There is no particular limitation in selection of the form of the above mentioned nickel alloy filler, in so far as the effect according to the present invention is provided. For example, the nickel alloy filler of the present invention may be in any of powder, particles, flake forms and any combination of these forms. More specifically, the component which constitutes the filler may be in any form of globular, columnar, disc, needle, scale and other shapes. These various forms of the components are collectively called “particles”. Further, the surfaces of such particles may be raised and/or recessed, and thus the particles may have irregularities on their surfaces. Preferably, in the PTC element, such filler is in a secondary agglomeration state of such particles as primary particles (e.g. in the form of a bunch of grapes, a dendrite, a sphere or a filament). In the production of the PTC device, preferably, the particles are in the form of the secondary agglomerations (for example, the average size of the secondary particles is about 20 μm in a particle size distribution measured by using laser which will be described below) when added to a polymer.

The size of “the particles” which constitute the filler is not specifically limited, so long as the above mentioned specific conductive filler is provided. The average particle size of the filler is preferably 5 to 50 μm, more preferably 10 to 30 μm, for example, about 20 μm. The average particle size herein referred to means an average particle size of a particle size distribution which is measured according to a method based on the laser diffraction scattering method as the measuring principle, that is, a so-called average particle size, and which is measured according to the procedure of JIS R-1629. In concrete, the average particle size means a size which is measured with a particle size distribution-measuring apparatus which uses a laser light diffraction-scattering as described below in the Examples.

Accordingly, in one of preferred PTC devices according to the present invention, the Ni alloy filler such as an Ni—Co alloy filler is in the form of particles of which average particle size is in the range of 5 to 50 μm.

The proportion of “other metal” in the Ni alloy filler is not specifically limited, provided that the effect of the above specified conductive filler is provided. However, the proportion of other metal is preferably 2 to 20 wt. % (or mass %), more preferably 3 to 18 wt. % (or mass %), particularly 3 to 11 wt. % (or mass %), for example 4 to 6 wt. % (or mass %), based on the total weight of the filler. When the proportion of “other metal” is smaller than 2 wt. %, the effect of “other metal” may be insufficient. On the contrary, when the proportion of “other metal” is larger than 20 wt. %, the effect of “other metal” may be not so remarkable, and it may be disadvantageous in view of its cost.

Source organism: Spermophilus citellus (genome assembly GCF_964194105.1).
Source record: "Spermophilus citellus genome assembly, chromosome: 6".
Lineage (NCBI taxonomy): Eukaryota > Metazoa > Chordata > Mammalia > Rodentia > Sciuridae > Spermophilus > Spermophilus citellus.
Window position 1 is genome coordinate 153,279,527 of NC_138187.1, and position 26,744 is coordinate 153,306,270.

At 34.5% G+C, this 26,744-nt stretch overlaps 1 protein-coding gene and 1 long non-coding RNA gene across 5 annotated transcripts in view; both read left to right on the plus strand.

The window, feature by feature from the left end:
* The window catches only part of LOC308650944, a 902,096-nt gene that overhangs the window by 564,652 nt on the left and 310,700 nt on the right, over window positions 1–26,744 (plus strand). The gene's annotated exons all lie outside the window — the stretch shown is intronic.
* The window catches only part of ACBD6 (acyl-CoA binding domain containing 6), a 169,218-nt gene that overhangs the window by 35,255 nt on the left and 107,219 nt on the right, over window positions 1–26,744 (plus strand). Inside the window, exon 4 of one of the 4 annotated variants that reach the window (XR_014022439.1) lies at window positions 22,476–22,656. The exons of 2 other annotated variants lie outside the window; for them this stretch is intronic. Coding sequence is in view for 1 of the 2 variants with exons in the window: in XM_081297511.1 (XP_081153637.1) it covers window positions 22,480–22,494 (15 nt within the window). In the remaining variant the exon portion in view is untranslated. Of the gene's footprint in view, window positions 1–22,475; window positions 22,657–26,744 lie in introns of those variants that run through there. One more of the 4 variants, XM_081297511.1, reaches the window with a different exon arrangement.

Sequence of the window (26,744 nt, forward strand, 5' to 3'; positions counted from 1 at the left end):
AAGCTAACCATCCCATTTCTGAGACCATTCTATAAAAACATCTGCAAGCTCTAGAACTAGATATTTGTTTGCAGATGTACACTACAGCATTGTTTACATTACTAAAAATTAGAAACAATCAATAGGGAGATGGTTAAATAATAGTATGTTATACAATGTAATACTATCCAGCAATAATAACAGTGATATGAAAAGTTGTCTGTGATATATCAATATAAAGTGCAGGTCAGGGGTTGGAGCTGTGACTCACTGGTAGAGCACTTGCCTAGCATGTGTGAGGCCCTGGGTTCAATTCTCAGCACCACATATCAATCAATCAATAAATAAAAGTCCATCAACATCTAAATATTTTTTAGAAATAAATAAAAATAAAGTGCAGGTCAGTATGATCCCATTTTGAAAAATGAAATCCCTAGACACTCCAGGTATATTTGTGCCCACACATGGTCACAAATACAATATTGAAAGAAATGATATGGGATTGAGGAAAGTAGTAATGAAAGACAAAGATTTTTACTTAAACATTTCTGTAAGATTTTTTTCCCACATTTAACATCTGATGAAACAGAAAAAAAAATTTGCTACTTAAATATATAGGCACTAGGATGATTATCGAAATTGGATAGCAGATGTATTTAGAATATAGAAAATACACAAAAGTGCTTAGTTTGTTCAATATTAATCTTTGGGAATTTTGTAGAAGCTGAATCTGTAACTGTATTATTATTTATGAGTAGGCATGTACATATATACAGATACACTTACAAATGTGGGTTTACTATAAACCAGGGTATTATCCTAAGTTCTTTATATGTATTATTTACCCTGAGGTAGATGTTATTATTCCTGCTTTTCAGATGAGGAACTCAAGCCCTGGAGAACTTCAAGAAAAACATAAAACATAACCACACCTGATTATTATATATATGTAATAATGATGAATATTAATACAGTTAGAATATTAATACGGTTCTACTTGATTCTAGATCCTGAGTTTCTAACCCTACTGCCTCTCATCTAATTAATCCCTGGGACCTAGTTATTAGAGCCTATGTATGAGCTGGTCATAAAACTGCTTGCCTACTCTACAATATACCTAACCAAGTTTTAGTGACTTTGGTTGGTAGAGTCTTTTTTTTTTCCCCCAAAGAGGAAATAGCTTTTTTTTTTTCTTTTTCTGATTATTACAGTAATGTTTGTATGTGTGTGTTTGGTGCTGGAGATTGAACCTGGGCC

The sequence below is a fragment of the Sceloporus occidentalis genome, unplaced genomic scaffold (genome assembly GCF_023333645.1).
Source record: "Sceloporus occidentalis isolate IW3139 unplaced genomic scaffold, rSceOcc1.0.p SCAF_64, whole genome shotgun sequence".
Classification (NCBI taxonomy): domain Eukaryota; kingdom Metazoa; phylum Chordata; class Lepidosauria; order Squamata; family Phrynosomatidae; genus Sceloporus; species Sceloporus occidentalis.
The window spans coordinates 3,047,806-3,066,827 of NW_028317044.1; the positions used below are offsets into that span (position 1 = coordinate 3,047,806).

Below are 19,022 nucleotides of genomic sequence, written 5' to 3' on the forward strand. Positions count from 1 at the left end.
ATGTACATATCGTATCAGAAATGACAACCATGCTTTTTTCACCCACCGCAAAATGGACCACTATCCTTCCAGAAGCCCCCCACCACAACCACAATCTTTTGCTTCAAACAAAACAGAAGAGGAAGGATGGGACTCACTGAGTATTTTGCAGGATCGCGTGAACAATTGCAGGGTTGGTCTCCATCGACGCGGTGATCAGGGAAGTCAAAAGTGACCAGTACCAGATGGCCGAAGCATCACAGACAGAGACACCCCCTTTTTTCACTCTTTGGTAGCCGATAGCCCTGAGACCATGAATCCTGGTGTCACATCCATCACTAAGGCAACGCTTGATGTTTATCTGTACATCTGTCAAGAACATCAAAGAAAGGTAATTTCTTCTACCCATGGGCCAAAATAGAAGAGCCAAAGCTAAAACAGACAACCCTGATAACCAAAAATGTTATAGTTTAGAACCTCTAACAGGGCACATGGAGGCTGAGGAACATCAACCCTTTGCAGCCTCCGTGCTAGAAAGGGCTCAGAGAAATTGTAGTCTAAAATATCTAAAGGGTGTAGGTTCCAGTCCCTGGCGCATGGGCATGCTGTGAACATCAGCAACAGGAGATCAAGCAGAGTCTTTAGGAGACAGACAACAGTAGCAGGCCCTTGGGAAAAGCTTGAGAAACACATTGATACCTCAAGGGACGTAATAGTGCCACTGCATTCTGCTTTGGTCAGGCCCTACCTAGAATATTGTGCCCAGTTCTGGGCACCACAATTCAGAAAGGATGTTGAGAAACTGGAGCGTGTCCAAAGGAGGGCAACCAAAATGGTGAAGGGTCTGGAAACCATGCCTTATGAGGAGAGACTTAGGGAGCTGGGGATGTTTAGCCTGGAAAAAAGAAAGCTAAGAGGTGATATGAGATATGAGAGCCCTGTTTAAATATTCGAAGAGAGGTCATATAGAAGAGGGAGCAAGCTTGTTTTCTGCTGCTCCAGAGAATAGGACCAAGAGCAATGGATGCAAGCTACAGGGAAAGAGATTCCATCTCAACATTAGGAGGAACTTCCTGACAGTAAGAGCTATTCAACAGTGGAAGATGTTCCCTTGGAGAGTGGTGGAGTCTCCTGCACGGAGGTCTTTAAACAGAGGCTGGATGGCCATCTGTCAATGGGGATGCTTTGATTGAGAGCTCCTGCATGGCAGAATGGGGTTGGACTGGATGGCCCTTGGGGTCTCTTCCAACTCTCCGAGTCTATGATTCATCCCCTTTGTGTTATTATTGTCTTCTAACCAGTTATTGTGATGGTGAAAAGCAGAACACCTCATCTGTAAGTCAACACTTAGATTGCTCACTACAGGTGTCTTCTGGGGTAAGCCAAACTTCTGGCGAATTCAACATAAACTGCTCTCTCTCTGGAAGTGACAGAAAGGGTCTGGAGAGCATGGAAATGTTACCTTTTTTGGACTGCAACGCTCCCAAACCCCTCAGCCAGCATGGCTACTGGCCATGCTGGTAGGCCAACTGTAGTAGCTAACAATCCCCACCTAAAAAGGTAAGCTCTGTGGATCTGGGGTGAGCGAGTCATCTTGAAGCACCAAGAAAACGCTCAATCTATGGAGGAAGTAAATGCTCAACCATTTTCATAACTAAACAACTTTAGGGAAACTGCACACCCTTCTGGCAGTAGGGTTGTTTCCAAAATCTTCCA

Accordingly, in one of the preferred embodiments of the PTC device according to the present invention, the Ni alloy filler comprises “other metal”, for example, cobalt, in an amount of 2 to 20 wt. %, preferably 3 to 18 wt. %, more preferably 3 to 15 wt. %, for example, 4 to 6 wt. % or 8 to 12 wt. %, particularly 5 wt. % or 10 wt. %.

The Ni alloy filler may be produced by any of appropriate known processes, so long as the above specified conductive filler can be provided. According to one of the methods, an aqueous solution containing nickel ions together with the ions of “other metal” is prepared; then, the metals are concurrently precipitated by the reduction of those ions; then, the resulting coprecipitates are separated by filtration and dried; and if needed, the dried coprecipitates are calcined to obtain a filler. In case of the production of an Ni alloy filler in which an Ni alloy is present around a core, nickel and “other metal” are chemically (or electrochemically) precipitated, plated or deposited around a metal particle (e.g. a nickel particle) constituting the core. In one example thereof, powder (e.g. nickel powder) as cores is dispersed in an aqueous solution containing nickel ions and ions of “other metal” concurrently, followed by reducing those ions, so that the nickel and “other metal” are precipitated around the cores; and then, the resulted particles are separated by the filtration and dried, and if needed, calcined, to thereby obtain a filler.